MOUNTAINEER, Andrew Lock, became the first Australian to summit all 14 of
the world's highest peaks when he stood atop Tibet's Mt Shishapangma on
Friday 2nd October but his elation was short-lived when his descent was
delayed by a storm and he was forced to spend the night huddled on an icy
shelf at 7600m fearing for his life.
Back home in Canberra Michael Milton and his wife Penni, who offered
earlier in 2009 to manage Andrew's publicity, were wondering if he was
"We had this loose arrangement that, if the conditions were right and
Andrew felt okay, that he would call us from the summit at around 4pm. We
had a few media interviews lined up for him then as well... we waited and
we waited but heard nothing," said Michael.
The pair didn't really start to worry until early Sunday morning. With no
word from Andrew they started to scan the internet for news of weather
conditions on Mt Shishapangma and news of his safe descent.
"At that stage we thought he'd failed to summit, got caught on the mountain
somehow and was taking his time getting down. Media kept calling for
updates but we had nothing to give them," said Michael.
As it turned out, Andrew had reached the summit on Friday much later than
expected and with bad weather closing in. He and his climbing partner
barely had time to shake hands and take a few photos before starting their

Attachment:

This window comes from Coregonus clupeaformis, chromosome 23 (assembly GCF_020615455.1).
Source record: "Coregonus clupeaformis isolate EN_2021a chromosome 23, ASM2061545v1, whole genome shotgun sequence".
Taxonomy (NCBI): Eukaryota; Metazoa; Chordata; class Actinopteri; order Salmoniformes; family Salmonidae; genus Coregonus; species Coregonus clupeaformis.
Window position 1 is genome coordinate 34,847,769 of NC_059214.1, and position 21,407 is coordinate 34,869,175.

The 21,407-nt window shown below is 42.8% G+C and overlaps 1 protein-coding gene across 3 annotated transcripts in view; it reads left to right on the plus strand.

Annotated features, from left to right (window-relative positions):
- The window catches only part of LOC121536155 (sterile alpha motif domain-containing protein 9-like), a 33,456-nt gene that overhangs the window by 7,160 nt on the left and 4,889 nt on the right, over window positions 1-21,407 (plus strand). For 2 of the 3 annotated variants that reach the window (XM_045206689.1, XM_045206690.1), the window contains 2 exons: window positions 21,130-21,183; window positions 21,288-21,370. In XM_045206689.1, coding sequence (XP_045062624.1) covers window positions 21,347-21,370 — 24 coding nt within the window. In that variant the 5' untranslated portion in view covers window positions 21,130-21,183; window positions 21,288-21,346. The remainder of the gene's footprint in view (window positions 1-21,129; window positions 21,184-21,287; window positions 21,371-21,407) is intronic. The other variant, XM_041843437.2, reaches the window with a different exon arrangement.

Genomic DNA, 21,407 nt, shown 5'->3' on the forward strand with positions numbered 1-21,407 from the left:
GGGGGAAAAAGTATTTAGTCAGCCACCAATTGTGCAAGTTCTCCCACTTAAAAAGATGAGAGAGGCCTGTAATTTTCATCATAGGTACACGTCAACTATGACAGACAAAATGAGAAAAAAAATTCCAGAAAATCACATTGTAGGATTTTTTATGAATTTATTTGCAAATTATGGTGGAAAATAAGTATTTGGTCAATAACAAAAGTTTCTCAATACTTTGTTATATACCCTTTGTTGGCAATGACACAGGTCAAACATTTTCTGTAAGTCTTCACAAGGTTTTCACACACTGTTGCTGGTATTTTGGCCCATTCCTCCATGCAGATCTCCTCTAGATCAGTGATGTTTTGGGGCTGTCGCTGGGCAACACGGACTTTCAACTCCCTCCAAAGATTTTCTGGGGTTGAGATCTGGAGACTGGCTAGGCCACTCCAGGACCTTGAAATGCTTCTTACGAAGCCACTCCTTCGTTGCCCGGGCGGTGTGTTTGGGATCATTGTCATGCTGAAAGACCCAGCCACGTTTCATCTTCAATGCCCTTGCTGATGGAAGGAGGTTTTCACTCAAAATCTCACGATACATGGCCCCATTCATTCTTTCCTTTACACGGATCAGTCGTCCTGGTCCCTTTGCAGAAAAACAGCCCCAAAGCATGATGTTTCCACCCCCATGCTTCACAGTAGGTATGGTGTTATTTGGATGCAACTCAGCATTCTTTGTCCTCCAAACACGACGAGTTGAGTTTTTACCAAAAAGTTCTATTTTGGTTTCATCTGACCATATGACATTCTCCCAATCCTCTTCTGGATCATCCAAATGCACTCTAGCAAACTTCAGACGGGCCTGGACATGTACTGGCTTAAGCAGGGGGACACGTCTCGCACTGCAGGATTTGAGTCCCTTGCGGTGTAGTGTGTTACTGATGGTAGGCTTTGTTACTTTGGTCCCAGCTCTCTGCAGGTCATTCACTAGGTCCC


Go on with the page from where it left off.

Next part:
descent. A storm caught them though and with no visibility, the pair chose
to spend the night on the mountain.
"We realised we were stuck in a pretty serious situation," explained
Andrew. "We hacked a ledge out of the snow with our axes and just sat
(there) for ten or 11 hours in the falling snow, the blowing wind and the
bitter cold, about -20 to -30 degrees celcius. No tent, no stove, no
sleeping bags so sat on our packs for a little insulation.
"Our big fear was being caught by oedema or
high wind. It was the toughest, coldest night I've ever had. If the weather
had turned any worse we'd probably still be up there on that ledge. We're
lucky to have made it back down," explained Lock, from the relative safety
of Advance Base Camp, breathless and desperately in need of rest.
The pair feared they would die on the
mountain but made it through the night and, at first light, resumed their
descent, finally reaching Advance Base Camp on Sunday afternoon after
another night on the mountain.
"As it turned out, Andrew had sent us a few SMS messages from his satellite
phone during their descent. We didn't get any of them so were pretty
worried. When he finally reached Advance Base Camp and called us on Sunday
afternoon we were very relieved to hear from him," said Michael.
It was the third time Lock has attempted to summit Mt Shishapangma, the
lowest of the 14 '8000ers' but one of the most technically challenging.
"The summit was absolutely fantastic but Shishapangma, at the final peak,
didn't come easily. It made me fight for it every centimetre of the way
which is probably a worthwhile thing," said Andrew.
Lock is back at work in Canberra now and, despite the experience on Mt
Shishapangma, he still has one more goal before he hangs up his ice axes.
He plans to conquer Everest for the third time in March 2010 but this time
solo and without the aid of oxygen.
You can hear Andrew's incredible story first-hand. He is an
accomplished and popular speaker. Book him now for your next event, launch,
dinner, conference or meeting. Just call Penni on (02) 6230